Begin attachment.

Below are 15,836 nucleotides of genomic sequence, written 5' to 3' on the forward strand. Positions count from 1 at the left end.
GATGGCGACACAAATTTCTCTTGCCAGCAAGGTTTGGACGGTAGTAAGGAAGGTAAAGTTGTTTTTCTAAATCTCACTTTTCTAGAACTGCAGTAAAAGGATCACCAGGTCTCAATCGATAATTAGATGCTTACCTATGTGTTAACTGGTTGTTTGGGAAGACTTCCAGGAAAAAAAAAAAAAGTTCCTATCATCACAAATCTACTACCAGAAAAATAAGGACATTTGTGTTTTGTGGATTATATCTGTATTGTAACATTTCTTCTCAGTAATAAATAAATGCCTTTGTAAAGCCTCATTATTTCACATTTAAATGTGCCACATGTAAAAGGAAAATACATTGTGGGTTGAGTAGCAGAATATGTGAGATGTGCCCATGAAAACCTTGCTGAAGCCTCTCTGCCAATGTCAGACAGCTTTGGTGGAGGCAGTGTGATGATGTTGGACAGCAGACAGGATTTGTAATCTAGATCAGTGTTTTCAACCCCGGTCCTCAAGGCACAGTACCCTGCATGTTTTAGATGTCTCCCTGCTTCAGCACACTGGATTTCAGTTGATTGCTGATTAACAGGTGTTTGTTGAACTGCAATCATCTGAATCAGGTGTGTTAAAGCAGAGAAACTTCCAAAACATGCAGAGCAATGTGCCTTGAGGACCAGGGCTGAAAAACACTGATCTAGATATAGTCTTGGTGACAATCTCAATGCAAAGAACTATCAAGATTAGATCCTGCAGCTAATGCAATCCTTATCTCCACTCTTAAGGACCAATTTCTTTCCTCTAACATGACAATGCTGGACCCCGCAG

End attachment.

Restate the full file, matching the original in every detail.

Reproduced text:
Below are 15,836 nucleotides of genomic sequence, written 5' to 3' on the forward strand. Positions count from 1 at the left end.
GATGGCGACACAAATTTCTCTTGCCAGCAAGGTTTGGACGGTAGTAAGGAAGGTAAAGTTGTTTTTCTAAATCTCACTTTTCTAGAACTGCAGTAAAAGGATCACCAGGTCTCAATCGATAATTAGATGCTTACCTATGTGTTAACTGGTTGTTTGGGAAGACTTCCAGGAAAAAAAAAAAAAGTTCCTATCATCACAAATCTACTACCAGAAAAATAAGGACATTTGTGTTTTGTGGATTATATCTGTATTGTAACATTTCTTCTCAGTAATAAATAAATGCCTTTGTAAAGCCTCATTATTTCACATTTAAATGTGCCACATGTAAAAGGAAAATACATTGTGGGTTGAGTAGCAGAATATGTGAGATGTGCCCATGAAAACCTTGCTGAAGCCTCTCTGCCAATGTCAGACAGCTTTGGTGGAGGCAGTGTGATGATGTTGGACAGCAGACAGGATTTGTAATCTAGATCAGTGTTTTCAACCCCGGTCCTCAAGGCACAGTACCCTGCATGTTTTAGATGTCTCCCTGCTTCAGCACACTGGATTTCAGTTGATTGCTGATTAACAGGTGTTTGTTGAACTGCAATCATCTGAATCAGGTGTGTTAAAGCAGAGAAACTTCCAAAACATGCAGAGCAATGTGCCTTGAGGACCAGGGCTGAAAAACACTGATCTAGATATAGTCTTGGTGACAATCTCAATGCAAAGAACTATCAAGATTAGATCCTGCAGCTAATGCAATCCTTATCTCCACTCTTAAGGACCAATTTCTTTCCTCTAACATGACAATGCTGGACCCCGCAG